K Jessica Van Vliet

K. Jessica Van Vliet

Associate Professor

Educational Psychology

Research and Interests

My research is grounded in counselling psychology’s traditional emphasis on strengths, resilience, and diverse ways of human knowing and being.  As one of the greatest of human strengths, compassion has been the focus of much research in my lab.  Together, my students and I have been studying compassion, self-compassion, and mindfulness as they relate to emotion regulation and the alleviation of emotional distress.  Our research spans a range of contexts and populations, from the study of self-compassion among women who have experienced sexual assault and other forms of trauma, to a nuanced exploration of young men’s experiences of receiving compassion from others.  We have also conducted research on compassion-based interventions for working with shame and shame-related issues and behaviours.

Theoretical Orientation

My theoretical approach to counselling psychology can best be described as integrative.  I lean toward approaches that emphasize awareness and compassionate acceptance of personal experience, as a foundation for choosing new behaviours and courses of action.  In working with clients, I draw largely from Compassion-Focused Therapy, Acceptance and Commitment Therapy, and mindfulness interventions (e.g., Mindfulness-Based Stress Reduction and Mindfulness-Based Cognitive Therapy), as well as Emotion Focused Therapy.  Throughout my practice, I attempt to tailor counselling to the unique needs, strengths, and cultural background of each client.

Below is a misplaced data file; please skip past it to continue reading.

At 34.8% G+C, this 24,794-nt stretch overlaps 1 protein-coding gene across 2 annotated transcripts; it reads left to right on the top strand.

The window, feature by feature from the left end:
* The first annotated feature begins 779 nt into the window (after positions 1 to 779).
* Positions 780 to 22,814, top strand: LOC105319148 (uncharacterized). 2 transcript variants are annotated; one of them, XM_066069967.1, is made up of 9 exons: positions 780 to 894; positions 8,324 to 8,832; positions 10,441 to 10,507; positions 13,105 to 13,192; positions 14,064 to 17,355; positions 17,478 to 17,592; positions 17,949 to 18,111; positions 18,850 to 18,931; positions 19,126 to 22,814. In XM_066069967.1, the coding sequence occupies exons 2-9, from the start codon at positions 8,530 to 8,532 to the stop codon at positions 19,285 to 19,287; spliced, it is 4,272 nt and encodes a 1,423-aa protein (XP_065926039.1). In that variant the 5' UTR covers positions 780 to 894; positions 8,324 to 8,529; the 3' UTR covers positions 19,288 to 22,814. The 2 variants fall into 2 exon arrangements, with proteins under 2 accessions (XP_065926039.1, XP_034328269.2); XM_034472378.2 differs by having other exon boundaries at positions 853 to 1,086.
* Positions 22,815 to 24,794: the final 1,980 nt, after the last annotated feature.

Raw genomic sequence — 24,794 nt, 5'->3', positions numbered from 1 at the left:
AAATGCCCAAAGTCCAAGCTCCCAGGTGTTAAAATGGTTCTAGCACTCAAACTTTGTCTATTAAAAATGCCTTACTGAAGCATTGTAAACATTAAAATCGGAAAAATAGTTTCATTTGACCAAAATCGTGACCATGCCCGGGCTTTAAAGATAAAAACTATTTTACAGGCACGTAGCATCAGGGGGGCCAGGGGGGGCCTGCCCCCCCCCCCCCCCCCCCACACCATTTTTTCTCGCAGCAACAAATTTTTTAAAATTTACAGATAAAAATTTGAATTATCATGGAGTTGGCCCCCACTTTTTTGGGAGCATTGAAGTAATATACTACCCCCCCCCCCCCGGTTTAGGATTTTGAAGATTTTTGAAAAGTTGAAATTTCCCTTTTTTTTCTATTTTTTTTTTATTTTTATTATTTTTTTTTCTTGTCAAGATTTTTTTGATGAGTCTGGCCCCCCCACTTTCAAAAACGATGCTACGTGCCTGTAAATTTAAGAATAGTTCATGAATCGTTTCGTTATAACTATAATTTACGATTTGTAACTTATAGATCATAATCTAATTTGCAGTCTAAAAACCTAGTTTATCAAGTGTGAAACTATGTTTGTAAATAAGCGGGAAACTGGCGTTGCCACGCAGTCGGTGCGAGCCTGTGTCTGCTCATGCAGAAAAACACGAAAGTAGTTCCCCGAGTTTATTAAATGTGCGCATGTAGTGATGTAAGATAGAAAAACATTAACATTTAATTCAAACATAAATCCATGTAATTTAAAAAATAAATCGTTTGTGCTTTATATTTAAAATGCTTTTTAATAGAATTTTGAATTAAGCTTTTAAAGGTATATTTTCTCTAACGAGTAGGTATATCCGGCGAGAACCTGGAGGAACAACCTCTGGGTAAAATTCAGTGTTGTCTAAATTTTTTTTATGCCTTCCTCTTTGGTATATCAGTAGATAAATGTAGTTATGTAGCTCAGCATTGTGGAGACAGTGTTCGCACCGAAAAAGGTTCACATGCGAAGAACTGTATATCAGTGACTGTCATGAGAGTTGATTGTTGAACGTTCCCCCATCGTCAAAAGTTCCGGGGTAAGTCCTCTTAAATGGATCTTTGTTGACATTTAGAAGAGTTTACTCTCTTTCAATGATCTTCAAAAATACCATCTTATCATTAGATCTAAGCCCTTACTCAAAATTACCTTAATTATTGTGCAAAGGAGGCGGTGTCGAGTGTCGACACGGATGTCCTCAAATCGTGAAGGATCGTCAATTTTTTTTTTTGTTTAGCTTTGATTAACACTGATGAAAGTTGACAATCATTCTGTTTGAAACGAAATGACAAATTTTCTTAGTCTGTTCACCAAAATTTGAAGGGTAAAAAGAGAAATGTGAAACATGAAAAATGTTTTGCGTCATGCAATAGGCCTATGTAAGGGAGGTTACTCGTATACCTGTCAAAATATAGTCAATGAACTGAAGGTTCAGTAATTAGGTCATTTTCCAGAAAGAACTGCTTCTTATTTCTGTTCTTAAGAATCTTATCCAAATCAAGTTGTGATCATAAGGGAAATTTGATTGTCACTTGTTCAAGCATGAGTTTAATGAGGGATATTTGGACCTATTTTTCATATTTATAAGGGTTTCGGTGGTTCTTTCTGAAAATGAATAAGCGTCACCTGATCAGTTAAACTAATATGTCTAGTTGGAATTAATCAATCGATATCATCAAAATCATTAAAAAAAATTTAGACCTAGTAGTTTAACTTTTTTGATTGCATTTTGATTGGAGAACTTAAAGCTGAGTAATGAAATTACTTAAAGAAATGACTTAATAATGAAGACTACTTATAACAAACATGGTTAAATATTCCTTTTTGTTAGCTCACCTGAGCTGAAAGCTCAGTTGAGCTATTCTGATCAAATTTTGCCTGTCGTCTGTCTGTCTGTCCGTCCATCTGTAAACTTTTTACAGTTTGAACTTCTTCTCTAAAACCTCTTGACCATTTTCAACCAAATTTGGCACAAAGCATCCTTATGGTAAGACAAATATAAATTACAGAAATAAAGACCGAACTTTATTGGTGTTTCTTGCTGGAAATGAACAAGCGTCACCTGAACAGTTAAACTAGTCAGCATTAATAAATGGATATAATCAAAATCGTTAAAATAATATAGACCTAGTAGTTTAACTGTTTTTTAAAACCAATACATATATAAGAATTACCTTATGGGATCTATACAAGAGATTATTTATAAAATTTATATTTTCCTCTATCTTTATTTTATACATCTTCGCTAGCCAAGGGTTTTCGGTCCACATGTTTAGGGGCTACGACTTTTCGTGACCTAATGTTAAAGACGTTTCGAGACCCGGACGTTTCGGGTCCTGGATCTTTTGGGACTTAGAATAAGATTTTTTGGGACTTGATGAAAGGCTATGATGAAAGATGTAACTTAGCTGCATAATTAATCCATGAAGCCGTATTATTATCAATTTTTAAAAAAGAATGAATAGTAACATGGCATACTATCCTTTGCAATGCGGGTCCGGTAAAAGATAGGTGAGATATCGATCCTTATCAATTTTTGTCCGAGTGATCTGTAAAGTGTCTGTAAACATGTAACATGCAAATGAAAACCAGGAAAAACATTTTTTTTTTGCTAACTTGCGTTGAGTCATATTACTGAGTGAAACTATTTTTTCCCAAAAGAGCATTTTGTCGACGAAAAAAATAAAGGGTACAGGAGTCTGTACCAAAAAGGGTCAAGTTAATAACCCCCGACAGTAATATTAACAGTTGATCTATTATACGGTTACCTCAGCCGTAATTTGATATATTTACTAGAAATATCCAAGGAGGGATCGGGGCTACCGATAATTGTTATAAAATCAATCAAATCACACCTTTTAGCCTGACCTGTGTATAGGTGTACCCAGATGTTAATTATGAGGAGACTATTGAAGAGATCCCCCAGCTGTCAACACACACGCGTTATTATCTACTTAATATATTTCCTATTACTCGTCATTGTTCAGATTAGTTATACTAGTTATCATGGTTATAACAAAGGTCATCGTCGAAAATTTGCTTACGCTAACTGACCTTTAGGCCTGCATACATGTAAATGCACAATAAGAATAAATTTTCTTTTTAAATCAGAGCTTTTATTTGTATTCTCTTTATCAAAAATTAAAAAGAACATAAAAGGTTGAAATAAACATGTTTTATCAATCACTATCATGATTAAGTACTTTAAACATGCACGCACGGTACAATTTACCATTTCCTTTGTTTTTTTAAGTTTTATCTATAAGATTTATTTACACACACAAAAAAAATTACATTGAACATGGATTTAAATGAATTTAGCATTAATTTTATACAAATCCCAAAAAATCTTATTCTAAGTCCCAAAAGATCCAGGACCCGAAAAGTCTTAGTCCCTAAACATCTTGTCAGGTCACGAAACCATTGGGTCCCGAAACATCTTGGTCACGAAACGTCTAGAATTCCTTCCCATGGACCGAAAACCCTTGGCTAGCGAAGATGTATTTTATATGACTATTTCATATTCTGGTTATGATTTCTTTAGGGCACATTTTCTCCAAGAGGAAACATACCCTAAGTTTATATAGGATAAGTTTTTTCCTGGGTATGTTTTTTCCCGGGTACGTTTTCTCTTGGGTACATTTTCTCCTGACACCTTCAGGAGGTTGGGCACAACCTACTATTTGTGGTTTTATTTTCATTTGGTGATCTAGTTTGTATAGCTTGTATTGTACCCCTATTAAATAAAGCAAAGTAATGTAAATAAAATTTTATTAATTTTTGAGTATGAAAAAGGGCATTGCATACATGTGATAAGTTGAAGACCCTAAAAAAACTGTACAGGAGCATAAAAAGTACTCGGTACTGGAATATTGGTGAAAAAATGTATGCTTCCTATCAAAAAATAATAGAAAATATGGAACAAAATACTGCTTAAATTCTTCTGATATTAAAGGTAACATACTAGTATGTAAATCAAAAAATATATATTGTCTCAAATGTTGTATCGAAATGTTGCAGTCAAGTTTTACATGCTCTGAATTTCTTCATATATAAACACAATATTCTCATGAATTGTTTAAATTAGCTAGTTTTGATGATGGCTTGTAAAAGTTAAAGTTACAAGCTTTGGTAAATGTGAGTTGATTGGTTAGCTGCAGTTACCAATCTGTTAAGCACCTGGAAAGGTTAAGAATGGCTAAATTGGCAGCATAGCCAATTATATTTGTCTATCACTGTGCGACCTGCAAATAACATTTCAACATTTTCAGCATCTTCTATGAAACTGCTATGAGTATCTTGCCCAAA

Professional Affiliations

Current professional affiliations include: Canadian Psychological Association (CPA), Canadian Counselling and Psychotherapy Association (CCPA), American Psychological Association (APA), and Psychologists’ Association of Alberta (PAA). I am also a Registered Psychologist and member of the College of Alberta Psychologists (CAP).

Representative Publications

Klingle, K. L, & Van Vliet, K. J. (2017). Self-compassion from the adolescent perspective. Journal of Adolescent Research. Advanced online publication. doi:10.1177/0743558417722768

Van Vliet, K. J., Foskett, A. J., Williams, J. L., Singhal, A., Dolcos, F., & Vohra, S. (2017). Impact of a mindfulness-based stress reduction program from the perspective of adolescents with serious mental health concerns. Child and Adolescent Mental Health, 22, 16-22. doi:10.1111/camh.12170

Van Vliet, K. J., Klingle, K. E., & Hiseler, L. E. (2013). The mentorship of undergraduate students in counselling psychology research. Counselling Psychology Quarterly, 26, 304. doi:10.1080/09515070.2013.844095

Van Vliet, K. J., & Kalnins, G. R. C. (2011). A compassion-focused approach to nonsuicidal self-injury. Journal of Mental Health Counseling, 33(4), 295-311. doi:10.17744/mehc.33.4.j7540338q223t417

Van Vliet, K. J. (2010). Shame and avoidance in trauma. In E. Martz (Ed.), Trauma Rehabilitation After War and Conflict: Community and Individual Perspectives (pp. 247-264). New York: Springer.

Van Vliet, K. J. (2009). The role of attributions in the process of overcoming shame: A qualitative analysis. Psychology and Psychotherapy: Theory, Research and Practice, 82, 137-152. doi:10.1348/147608308x389391

Van Vliet, K. J. (2008). Shame and resilience in adulthood: A grounded theory study. Journal of Counseling Psychology, 55, 233-245. doi:10.1037/0022-0167.55.2.233

Courses Taught

  • EDPY 442: Introduction to Counselling
  • EDPY 503: Qualitative Methods of Education Research
  • EDPY 534: Basic Skills, Issues, and Attitudes in Counselling II
  • EDPY 633: Advanced Counselling Practicum I